in particular to a rising extent of drug-enzyme research achieved by
means of valuable techniques superior to contemporary methods used
in the eld. Pharmacokinetics studies screened the phytoconstituents
obtained in the GC-MS analysis as potent drug like candidates.
Compounds have been selected from the relative abundance of their
presence in GC-MS analysis. We performed in silico virtual screening of
all selected compounds to see the receptor ligand interactions using
Auto Dock tools. Best docked interactions are listed in Table 5. Out of
all the compounds capsaicin and piperine when docked with anti-
oxidant enzymes showed the most negative energy of binding. We
identied the active site residues involved in receptor ligand interac-
tions. Structure of compounds and enzymes are shown in Fig. 7.
Fig. 8al represents the interactions.
Capsaicin when docked with SOD (PDBID:4mcm)showed residues
Ser-102,Glu-100 formed hydrogen bonds and residues Lys-75, Lys-128,
Lys-70, Lys-75 provided a strong basic environment. Asp-124,Asp-
76,Glu-78,Glu-100,Val-14,Asn-13,Leu-42,Glu-70,Asn-76 provided a
strong acidic environment. Phe-45 provided with aromatic environ-
ment. Binding energy of the interaction shown was 6.9 kcal/mol.
Piperine when docked with SOD (PDBID:4mcm)showed that Arg-
115 residue was involved in hydrogen bonding and Asp-109,Asp-
83,Glu-77 provided strong acidic environment. Leu-84, Ala-123, Gly-
93, Gly-114, Val-97, Val-5, Leu-126, Leu-144, Gly-93 were involved in
strong hydrophobic interactions. Lys-128, Lys-91, Arg-115, Lys-91pro-
vided strong basic environment Phe-45 provided a strong aromatic
binding. Binding energy shown was 4.7 kcal/mol.
While interacting with CAT (PDBID:1dgb) capsaicin presented Arg-
170, Lys-177, Ser-254, Gln-255, Glu-256 as hydrogen bonded residues.
Glu-255, Asp-259, Asp-124 provided with acidic environment. Residues
Cys-393, Gly-367, Ala-76, Val-116, Lys-169,Gln-168, Ser-120, Ser-122,
Thr-125, Lys-77, Leu-262 provided hydrophobic interacting residues.
Binding energy of interaction was 7.3 kcal/mol.
Fig. 5. Eects of EA and AEA fractions on Curculigo orchioides Gaertn along with standard drug doxorubicin treatment on the cells using DAPI staining (a) HepG2 cells under controlled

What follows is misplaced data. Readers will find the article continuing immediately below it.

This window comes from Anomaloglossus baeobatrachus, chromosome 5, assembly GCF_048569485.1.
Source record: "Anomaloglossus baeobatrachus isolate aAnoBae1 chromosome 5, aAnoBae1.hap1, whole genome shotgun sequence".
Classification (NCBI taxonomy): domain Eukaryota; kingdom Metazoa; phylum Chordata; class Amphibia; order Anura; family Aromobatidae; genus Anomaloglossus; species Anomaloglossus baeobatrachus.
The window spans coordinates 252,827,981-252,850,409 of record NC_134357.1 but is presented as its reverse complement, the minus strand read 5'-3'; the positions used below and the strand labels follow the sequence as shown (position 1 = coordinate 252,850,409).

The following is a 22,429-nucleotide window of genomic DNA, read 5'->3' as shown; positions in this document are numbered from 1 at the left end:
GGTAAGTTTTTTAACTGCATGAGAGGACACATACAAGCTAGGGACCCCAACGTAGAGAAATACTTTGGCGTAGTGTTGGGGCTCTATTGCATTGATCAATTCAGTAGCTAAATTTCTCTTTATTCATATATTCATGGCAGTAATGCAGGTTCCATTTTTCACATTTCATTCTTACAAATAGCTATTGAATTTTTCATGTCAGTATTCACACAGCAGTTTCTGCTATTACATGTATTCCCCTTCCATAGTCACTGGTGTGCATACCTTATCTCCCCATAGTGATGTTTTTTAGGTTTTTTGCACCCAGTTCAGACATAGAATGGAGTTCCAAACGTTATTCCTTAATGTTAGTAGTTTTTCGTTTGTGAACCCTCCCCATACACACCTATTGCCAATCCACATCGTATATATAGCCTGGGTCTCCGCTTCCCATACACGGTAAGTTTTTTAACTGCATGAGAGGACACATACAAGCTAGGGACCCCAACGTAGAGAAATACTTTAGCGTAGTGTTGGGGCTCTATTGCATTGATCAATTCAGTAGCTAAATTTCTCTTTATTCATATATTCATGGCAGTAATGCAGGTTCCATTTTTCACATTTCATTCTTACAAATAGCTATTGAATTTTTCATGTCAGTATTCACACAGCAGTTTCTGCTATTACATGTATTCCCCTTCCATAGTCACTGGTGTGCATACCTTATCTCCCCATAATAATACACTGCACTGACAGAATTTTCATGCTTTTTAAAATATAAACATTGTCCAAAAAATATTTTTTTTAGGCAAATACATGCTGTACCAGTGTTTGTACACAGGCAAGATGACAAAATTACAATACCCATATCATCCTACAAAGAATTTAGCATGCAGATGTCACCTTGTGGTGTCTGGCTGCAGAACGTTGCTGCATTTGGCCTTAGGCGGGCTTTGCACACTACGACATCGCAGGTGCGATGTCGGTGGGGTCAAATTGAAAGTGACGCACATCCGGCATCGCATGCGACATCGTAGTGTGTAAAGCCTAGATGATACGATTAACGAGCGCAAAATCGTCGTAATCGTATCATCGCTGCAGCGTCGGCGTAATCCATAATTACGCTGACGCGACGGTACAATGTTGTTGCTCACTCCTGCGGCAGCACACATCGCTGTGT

conditions. (b) HepG2 cells given treatment with doxorubicin (c) HepG2 cells given treatment with EA fraction (d) HepG2 cells given treatment with AEA fraction (e) HeLa cells under
controlled conditions. (f)HeLa cells given treatment with doxorubicin (g) HeLa cells given treatment with EA fraction (h) HeLa cells given treatment with AEA fraction. fraction (i) MCF-
7 cells under controlled conditions. (j) MCF-7cells given treatment with doxorubicin (k) MCF-7 cells given treatment with EA fraction (l) MCF-7cells given treatment with AEA fraction.
I.I. Hejazi et al. Food and Chemical Toxicology 115 (2018) 244–259
253
Similarly piperine interacted with CAT (PDBID:1dgb) with the fol-
lowing amino acid residues. Ala-123 formed hydrogen bond. Asp-257,
Asn-77, Asn-324, Glu-60, Asn-403, Asp-335, Asn-324 provided acidic
environment. Lys-77,Val-73, Ser-120,Vai-126,Ser-68,Arg-68,Arg-
170,His-175, Arg-170, His-166, Asp-348, provided hydrophobic inter-
actions. Phe-326, Tyr-500, Tyr-358, provided aromatic environment.
Binding energy of interaction was 8.2 kcal/mol.
While interacting with GPx (PDBID: 3kij), capsaicin showed polar
interactions with Arg-127, Glu-125, Ileu-136. Residues Glu-161, Asp-
54, Glu-63, Glu-176, Glu-161 provided acidic environment. Residues
Lys-53, Lys-66, Leu-1, Leu-71, Ala-150, Val-60, Ser-61, Leu-71, pro-
vided hydrophobic environment. Phe-106, Phe-156, Phe-50, Tyr-48,
Phe-47, Tyr-65, Phe-106 provided aromatic environment. Binding en-